We all know how to take care of our gut linage. Eating properly, consuming fermented foods, and even taking the right supplements, all seem like enough effort. Unfortunately, recent studies have shown that the effect on the microbiome can come from the most unlikely things, such as weather and temperature. 

Summer Heat & Gut Bacteria

According to recent studies, the summer heat can actually increase the permeability of the gut lining.  These studies tested on animal gut microbiomes revealed that high-temperature exposure increases gut permeability and allows toxins to pass through the stomach lining.

In addition, high temperatures can actually cause the bad bacteria in our guts to expand resulting in an increased likelihood of gastrointestinal infections and can trigger or worsen symptoms such as diarrhea and bloating.

So, If you’ve noticed that you’ve been experiencing increased bloating, wind, or any other of the symptoms of an upset stomach, seasonal heat could actually be the reason behind it.

Supporting Your Microbiome During The Summer

All these might sound like bad news in the midst of hot melting weathers, however, there are still a few things that you can do to support your gut microbiome amidst this all:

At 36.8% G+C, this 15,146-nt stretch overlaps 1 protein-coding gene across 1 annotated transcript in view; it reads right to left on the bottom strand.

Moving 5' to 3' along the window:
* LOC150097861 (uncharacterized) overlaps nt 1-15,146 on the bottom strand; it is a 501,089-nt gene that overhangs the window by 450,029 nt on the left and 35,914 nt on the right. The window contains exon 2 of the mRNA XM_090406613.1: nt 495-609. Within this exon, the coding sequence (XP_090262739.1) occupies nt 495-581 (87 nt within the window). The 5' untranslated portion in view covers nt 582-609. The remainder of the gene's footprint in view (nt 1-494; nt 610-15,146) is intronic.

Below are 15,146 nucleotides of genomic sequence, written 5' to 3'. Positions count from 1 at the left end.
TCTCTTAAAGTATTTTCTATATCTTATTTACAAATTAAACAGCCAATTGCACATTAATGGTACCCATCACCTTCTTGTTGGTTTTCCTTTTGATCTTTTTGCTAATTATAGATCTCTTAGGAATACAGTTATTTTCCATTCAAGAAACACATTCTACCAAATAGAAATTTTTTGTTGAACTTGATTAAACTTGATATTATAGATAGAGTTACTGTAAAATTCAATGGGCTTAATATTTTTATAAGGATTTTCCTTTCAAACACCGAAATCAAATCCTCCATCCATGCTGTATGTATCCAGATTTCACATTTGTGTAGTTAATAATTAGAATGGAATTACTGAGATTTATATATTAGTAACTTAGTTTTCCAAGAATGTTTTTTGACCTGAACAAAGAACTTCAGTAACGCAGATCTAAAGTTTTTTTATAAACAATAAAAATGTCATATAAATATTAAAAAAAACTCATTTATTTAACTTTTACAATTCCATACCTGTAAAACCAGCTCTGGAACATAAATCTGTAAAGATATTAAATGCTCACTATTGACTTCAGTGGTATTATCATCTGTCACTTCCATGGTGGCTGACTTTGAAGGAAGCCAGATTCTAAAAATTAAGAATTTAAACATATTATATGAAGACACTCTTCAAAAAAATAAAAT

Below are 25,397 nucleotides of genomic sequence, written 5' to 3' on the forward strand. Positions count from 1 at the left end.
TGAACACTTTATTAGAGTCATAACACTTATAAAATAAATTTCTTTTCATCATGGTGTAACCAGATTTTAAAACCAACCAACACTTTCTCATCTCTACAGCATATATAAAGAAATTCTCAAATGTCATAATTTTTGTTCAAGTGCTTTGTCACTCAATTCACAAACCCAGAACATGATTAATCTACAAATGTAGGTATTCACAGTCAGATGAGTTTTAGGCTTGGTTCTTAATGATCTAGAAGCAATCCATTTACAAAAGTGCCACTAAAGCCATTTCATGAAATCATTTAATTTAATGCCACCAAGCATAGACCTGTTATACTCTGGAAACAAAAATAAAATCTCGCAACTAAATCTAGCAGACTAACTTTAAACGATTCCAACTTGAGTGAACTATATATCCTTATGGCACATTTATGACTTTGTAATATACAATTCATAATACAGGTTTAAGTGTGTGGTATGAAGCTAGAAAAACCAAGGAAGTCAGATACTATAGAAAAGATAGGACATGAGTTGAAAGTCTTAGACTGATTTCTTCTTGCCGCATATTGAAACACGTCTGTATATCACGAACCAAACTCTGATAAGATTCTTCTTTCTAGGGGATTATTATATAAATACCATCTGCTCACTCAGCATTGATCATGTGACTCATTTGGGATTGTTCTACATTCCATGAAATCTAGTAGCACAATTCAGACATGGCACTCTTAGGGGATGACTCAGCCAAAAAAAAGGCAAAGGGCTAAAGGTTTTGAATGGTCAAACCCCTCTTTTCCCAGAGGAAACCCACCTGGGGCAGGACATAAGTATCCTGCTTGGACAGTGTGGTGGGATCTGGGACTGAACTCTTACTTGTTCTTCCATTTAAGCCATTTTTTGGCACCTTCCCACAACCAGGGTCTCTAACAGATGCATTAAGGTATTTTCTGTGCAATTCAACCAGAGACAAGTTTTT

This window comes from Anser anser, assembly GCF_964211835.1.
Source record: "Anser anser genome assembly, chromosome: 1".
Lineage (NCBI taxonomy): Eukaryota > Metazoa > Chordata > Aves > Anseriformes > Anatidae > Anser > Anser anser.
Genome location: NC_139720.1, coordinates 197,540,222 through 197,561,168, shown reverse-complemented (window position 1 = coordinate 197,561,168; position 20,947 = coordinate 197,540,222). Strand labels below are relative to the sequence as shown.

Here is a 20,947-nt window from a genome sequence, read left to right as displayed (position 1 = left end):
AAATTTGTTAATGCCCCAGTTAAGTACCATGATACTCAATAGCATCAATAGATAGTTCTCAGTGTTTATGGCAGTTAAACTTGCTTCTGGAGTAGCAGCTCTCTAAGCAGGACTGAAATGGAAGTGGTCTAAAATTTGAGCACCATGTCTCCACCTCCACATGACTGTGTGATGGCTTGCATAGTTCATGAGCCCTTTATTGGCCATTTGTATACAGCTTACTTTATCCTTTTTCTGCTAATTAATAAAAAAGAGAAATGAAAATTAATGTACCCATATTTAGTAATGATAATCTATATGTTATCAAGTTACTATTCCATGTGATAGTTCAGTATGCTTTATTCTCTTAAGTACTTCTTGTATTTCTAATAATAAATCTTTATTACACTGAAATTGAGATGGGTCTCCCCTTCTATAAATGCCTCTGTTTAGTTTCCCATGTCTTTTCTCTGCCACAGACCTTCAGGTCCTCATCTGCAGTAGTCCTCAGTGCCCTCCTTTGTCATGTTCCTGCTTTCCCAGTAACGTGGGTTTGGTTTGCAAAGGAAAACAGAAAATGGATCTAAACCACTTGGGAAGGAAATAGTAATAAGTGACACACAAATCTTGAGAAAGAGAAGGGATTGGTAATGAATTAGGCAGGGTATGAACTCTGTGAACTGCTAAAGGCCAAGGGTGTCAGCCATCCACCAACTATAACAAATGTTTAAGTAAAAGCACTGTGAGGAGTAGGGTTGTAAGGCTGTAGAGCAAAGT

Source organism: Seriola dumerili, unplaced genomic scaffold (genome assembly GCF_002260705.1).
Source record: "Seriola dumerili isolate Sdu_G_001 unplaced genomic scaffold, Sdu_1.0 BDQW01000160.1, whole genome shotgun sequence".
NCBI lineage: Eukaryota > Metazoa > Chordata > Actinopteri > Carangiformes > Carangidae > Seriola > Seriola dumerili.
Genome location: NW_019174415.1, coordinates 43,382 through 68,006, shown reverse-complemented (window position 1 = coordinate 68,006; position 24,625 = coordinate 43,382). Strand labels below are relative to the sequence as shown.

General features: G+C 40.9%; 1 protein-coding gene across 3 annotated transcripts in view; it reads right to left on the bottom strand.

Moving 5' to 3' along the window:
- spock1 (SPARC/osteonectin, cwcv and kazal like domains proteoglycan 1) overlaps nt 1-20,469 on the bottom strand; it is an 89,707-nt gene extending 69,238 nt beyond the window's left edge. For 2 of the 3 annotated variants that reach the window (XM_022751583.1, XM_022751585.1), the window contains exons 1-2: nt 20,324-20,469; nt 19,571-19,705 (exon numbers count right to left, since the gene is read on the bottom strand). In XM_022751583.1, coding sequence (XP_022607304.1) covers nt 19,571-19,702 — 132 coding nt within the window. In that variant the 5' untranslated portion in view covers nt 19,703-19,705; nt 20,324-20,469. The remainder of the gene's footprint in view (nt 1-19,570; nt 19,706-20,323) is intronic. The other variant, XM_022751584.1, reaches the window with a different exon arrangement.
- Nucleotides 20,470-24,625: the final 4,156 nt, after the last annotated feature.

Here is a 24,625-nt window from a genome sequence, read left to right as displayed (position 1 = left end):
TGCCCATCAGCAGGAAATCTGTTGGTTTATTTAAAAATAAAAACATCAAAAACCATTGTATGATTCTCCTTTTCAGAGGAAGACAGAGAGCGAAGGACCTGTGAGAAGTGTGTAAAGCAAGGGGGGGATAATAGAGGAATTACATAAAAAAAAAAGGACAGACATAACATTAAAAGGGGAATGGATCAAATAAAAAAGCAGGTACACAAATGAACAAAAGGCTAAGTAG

Drink Water: Besides keeping your body hydrated, water is key to supporting your gut. Water hydrates the membranes of your gut linage. These membranes are the ones in charge of passing nutrients and blocking toxins from your bloodstream.

So if you are dehydrated, besides setting yourself up for constipation, you are also risking your microbiome and overall health.

Increase Probiotic Intake: Nourishing your gut bacteria is key. Drinking kombucha, increasing your greens, and taking probiotics are great ways to support your gut.

Sleep Well: Besides messing up with your hormones, sleep deprivation can also wreck your gut. Lack of sleep increases toxins change your gut microbiome and can increase your chances to get a leaky gut. So improving your sleeping patterns is key to supporting your gut and immune system.

Stay Chill: Stop stressing. Besides messing up with your hormones, stress affects your microbiome. Stress can affect digestion and the nutrients that the intestines absorb. Gas production related to nutrient absorption may increase. In addition, stress makes your gut barrier weaker, which can also set your gut up for leakage. 

What is your favorite way to support your microbiome? Share it with us!

At Rehealth, we believe that having informed patients is the only way to deliver optimal healthcare. Visit our website to find out more interesting content and be a part of an amazing health integrated community!







Michelle Ibarra

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